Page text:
Is the default outcome doom?
The first superintelligence may shape the future of Earth-originating life, could easily have non-anthropomorphic final goals, and would likely have instrumental reasons to pursue open-ended resource acquisition. If we now reflect that human beings consist of useful resources (such as conveniently located atoms) and that we depend for our survival and flourishing on many more local resources, we can see that the outcome could easily be one in which humanity quickly becomes extinct.
The treacherous turn: While weak, an AI behaves cooperatively (increasingly so, as it gets smarter). When the AI gets sufficiently strong--without warning or provocation--it strikes, forms a singleton, and begins directly to optimize the world according to the criteria implied by its final values.
The control problem
We can divide potential control methods into two broad classes: capability control methods, which aim to control what the superintelligence can do; and motivation selection methods, which aim to control what it wants to do.
It is important to realize that some control method (or combination of methods) must be implemented before the system becomes superintelligent. It cannot be done after the system has obtained a decisive strategic advantage.
Motivation selection can involve explicitly formulating a goal or set of rules to be followed (direct specification) or setting up the system so that it can discover an appropriate set of values for itself by reference to some implicitly or indirectly formulated criterion (indirect normativity). One option in motivation selection is to try to build the system so that it would have modest, non-ambitious goals (domesticity). An alternative to creating a motivation system from scratch is to select an agent that already has an acceptable motivation system and then augment that agent's cognitive powers to make it superintelligent, while ensuring that the motivation system does not get corrupted in the process (augmentation).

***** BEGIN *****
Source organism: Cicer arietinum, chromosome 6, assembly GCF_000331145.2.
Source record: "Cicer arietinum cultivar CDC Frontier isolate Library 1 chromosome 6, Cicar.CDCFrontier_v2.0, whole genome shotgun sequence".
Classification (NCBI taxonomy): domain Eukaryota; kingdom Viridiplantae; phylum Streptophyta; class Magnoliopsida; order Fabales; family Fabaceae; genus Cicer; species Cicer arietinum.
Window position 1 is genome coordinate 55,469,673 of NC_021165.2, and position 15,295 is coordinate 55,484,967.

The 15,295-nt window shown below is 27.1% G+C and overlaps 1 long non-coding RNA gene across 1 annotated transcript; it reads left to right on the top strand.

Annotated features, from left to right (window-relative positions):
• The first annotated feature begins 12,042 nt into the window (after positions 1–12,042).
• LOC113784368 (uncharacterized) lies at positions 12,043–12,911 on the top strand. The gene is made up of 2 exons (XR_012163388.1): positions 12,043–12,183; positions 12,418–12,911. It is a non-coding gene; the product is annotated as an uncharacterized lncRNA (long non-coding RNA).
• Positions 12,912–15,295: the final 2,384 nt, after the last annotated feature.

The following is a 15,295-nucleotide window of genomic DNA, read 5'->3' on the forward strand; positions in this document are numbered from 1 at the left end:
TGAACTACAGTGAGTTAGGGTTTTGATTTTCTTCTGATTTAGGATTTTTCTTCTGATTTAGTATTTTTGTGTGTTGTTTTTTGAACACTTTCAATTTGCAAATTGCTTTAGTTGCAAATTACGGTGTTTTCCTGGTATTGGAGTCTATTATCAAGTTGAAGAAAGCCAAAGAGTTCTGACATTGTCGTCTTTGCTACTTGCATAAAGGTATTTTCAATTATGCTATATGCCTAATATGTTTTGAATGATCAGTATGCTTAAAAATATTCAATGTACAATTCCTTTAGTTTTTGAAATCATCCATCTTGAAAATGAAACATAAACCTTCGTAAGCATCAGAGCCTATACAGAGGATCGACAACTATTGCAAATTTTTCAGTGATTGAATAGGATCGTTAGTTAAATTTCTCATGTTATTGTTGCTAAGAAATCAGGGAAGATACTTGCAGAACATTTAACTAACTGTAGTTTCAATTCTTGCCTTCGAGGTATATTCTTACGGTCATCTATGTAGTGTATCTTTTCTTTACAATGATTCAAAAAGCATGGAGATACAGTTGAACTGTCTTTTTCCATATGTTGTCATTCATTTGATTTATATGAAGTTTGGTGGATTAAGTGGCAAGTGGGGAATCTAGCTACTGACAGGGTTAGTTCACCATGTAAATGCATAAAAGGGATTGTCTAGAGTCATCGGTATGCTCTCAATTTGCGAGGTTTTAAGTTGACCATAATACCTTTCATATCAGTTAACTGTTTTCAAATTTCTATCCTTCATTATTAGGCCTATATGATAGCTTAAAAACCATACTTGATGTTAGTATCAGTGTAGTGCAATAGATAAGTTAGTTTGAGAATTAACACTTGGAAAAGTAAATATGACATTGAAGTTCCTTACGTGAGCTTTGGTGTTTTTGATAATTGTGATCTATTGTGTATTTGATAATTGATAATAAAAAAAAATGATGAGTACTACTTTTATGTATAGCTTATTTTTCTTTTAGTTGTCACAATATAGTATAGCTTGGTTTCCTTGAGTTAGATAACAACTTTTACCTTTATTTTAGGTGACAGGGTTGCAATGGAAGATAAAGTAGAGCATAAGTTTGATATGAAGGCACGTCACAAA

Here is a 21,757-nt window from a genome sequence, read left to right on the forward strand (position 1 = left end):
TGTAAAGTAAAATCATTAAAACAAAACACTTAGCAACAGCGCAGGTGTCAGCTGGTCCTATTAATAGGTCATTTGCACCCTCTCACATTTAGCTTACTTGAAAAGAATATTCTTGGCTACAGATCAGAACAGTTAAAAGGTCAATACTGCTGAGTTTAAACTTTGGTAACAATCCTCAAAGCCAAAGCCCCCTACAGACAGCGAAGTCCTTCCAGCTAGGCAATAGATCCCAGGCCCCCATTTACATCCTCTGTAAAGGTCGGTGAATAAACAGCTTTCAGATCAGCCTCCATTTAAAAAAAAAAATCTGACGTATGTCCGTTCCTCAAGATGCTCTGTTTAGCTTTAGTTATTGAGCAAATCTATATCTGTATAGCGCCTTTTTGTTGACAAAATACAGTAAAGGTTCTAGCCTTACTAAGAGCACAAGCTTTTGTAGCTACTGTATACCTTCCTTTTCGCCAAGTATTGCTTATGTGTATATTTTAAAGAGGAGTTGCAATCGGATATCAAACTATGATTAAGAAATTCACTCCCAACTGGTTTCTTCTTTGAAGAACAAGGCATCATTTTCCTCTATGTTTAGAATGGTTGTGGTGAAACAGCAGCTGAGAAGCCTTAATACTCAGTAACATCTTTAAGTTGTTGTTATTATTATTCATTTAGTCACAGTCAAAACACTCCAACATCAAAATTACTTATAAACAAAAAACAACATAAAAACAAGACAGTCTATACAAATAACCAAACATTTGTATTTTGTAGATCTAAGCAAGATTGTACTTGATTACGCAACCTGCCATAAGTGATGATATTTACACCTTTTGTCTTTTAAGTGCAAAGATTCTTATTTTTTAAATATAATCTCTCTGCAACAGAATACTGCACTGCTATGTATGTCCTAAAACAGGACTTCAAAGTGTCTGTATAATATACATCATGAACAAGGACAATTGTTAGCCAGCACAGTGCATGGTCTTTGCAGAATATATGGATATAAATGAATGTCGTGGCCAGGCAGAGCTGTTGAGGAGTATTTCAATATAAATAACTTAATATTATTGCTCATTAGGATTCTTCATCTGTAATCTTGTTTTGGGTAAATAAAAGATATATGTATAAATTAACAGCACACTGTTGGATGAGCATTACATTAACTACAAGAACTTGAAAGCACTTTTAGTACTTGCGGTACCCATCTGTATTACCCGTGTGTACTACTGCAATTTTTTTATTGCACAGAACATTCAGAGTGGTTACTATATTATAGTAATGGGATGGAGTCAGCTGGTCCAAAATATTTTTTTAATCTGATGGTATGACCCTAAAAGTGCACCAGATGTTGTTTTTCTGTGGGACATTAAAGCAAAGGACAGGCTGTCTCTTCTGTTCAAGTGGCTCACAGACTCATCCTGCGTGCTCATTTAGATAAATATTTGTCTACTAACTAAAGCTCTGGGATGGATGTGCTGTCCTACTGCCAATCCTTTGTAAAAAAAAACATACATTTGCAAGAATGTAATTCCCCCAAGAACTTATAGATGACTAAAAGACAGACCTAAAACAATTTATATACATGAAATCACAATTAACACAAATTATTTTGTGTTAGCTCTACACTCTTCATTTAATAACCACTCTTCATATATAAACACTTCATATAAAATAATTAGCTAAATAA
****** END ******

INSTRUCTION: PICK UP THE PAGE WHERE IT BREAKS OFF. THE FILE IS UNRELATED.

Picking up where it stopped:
The principle of epistemic deference: A future superintelligence occupies an epistemically superior vantage point: its beliefs are (probably, on most topics) more likely than ours to be true. We should therefore defer to the superintelligence's opinion whenever feasible.
Indirect normativity applies this principle to the value-selection problem. Lacking confidence in our ability to specify a concrete normative standard, we would instead specify some more abstract condition that any normative standard should satisfy, in the hope that a superintelligence could find a concrete standard that satisfies the abstract condition. We could give a seed AI the final goal of continuously acting according to its best estimate of what this implicitly defined standard would have it do.
Will the best in human nature please stand up
Before the prospect of an intelligence explosion, we humans are like small children playing with a bomb. Such is the mismatch between the power of our plaything and the immaturity of our conduct. Superintelligence is a challenge for which we are not ready now and will not be ready for a long time. We have little idea when the detonation will occur, though if we hold the device to our ear we can hear a faint ticking sound.